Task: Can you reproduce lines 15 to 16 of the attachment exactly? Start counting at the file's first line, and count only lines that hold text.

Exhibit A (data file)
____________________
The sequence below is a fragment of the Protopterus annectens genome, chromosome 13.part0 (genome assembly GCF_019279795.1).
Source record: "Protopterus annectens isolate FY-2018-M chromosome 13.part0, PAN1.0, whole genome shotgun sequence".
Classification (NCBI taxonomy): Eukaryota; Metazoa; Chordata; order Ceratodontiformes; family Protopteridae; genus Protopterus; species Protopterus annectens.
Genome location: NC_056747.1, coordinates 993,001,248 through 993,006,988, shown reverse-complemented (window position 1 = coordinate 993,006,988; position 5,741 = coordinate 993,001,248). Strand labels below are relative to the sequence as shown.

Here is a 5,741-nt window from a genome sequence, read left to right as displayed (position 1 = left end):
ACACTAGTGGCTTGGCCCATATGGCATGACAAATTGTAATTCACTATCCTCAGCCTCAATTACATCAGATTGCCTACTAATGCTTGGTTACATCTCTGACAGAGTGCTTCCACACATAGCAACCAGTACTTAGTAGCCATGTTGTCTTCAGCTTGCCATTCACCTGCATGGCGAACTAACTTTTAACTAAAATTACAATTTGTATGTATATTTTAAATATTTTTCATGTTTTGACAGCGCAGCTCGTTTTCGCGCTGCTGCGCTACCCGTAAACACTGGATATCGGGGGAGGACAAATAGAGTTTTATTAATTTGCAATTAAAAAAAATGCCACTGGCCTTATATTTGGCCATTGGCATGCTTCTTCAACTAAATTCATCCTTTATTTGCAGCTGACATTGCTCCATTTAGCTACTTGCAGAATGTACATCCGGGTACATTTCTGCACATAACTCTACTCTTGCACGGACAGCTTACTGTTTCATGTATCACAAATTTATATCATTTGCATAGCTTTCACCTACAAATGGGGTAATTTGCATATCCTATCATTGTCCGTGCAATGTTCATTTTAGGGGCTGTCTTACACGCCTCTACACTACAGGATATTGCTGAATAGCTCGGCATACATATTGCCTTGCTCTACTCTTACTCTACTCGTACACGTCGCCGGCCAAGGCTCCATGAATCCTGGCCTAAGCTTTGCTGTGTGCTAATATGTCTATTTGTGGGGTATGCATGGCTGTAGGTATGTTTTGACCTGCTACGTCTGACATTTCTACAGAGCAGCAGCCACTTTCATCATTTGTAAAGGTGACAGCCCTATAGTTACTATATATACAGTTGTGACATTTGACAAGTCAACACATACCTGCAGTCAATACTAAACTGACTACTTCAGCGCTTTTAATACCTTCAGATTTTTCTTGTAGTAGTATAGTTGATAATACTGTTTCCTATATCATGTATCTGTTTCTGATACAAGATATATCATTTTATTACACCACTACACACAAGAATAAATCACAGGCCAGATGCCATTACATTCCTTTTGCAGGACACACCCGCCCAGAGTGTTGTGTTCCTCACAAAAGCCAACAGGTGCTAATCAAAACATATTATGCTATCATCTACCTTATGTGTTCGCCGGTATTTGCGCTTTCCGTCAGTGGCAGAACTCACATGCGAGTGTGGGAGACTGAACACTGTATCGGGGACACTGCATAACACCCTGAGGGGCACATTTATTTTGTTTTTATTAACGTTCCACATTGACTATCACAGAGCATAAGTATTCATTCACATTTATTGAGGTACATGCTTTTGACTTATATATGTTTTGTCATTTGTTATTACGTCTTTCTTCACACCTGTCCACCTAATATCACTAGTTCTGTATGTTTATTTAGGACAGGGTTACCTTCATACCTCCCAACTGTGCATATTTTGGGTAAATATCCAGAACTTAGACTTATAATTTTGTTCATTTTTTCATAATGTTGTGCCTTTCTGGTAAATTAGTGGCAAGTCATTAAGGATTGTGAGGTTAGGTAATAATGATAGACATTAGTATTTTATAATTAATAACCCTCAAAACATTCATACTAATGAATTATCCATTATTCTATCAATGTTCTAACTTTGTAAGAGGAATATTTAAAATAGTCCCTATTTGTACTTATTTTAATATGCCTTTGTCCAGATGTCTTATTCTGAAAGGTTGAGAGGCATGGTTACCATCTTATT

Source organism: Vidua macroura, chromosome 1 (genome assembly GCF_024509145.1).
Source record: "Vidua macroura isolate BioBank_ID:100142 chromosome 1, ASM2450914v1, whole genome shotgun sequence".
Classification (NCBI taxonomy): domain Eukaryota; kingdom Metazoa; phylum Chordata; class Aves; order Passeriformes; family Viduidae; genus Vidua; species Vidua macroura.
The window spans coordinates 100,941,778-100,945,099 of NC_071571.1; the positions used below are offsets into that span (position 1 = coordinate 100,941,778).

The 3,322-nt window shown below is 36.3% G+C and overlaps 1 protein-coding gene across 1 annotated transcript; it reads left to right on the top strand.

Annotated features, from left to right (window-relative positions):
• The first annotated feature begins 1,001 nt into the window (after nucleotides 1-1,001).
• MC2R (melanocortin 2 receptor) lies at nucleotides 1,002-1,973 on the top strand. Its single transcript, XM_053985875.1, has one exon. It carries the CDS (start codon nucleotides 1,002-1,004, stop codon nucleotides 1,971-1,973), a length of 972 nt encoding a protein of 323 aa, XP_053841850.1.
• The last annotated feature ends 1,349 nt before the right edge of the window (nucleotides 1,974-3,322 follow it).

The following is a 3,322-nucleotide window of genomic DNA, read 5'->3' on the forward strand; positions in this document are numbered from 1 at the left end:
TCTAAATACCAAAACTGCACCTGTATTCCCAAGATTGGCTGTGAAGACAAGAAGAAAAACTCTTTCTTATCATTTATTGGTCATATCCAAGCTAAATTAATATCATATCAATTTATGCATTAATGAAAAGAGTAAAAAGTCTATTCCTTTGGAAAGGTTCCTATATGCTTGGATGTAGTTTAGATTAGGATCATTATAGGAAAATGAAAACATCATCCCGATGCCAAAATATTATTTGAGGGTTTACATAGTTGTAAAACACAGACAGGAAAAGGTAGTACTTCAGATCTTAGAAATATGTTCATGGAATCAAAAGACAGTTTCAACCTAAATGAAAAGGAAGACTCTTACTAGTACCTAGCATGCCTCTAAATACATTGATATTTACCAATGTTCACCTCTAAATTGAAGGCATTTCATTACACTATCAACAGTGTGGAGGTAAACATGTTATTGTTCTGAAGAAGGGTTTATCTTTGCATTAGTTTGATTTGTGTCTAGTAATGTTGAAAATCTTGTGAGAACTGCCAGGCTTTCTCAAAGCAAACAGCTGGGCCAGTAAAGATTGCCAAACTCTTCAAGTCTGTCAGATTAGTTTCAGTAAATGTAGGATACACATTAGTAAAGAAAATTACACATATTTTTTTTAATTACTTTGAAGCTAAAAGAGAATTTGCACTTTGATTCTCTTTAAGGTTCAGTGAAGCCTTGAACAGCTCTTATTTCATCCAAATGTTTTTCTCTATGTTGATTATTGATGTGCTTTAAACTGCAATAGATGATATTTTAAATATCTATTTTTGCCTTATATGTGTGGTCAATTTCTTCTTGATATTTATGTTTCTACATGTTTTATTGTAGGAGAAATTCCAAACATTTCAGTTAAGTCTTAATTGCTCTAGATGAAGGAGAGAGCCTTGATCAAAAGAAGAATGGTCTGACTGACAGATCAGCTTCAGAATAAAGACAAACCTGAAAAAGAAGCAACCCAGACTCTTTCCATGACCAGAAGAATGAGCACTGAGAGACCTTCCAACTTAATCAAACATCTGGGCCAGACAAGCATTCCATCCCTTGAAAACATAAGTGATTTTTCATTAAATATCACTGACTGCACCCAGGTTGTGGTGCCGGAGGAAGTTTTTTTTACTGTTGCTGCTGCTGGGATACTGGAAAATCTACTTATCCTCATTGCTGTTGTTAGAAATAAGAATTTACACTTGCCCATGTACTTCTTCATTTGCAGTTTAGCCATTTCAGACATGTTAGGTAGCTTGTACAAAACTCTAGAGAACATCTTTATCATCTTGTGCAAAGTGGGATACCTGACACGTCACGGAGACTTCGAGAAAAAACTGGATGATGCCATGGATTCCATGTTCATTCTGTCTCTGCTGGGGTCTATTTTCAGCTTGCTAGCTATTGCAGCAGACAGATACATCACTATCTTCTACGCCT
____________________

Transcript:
• The last annotated feature ends 1,349 nt before the right edge of the window (nucleotides 1,974-3,322 follow it).

The following is a 3,322-nucleotide window of genomic DNA, read 5'->3' on the forward strand; positions in this document are numbered from 1 at the left end: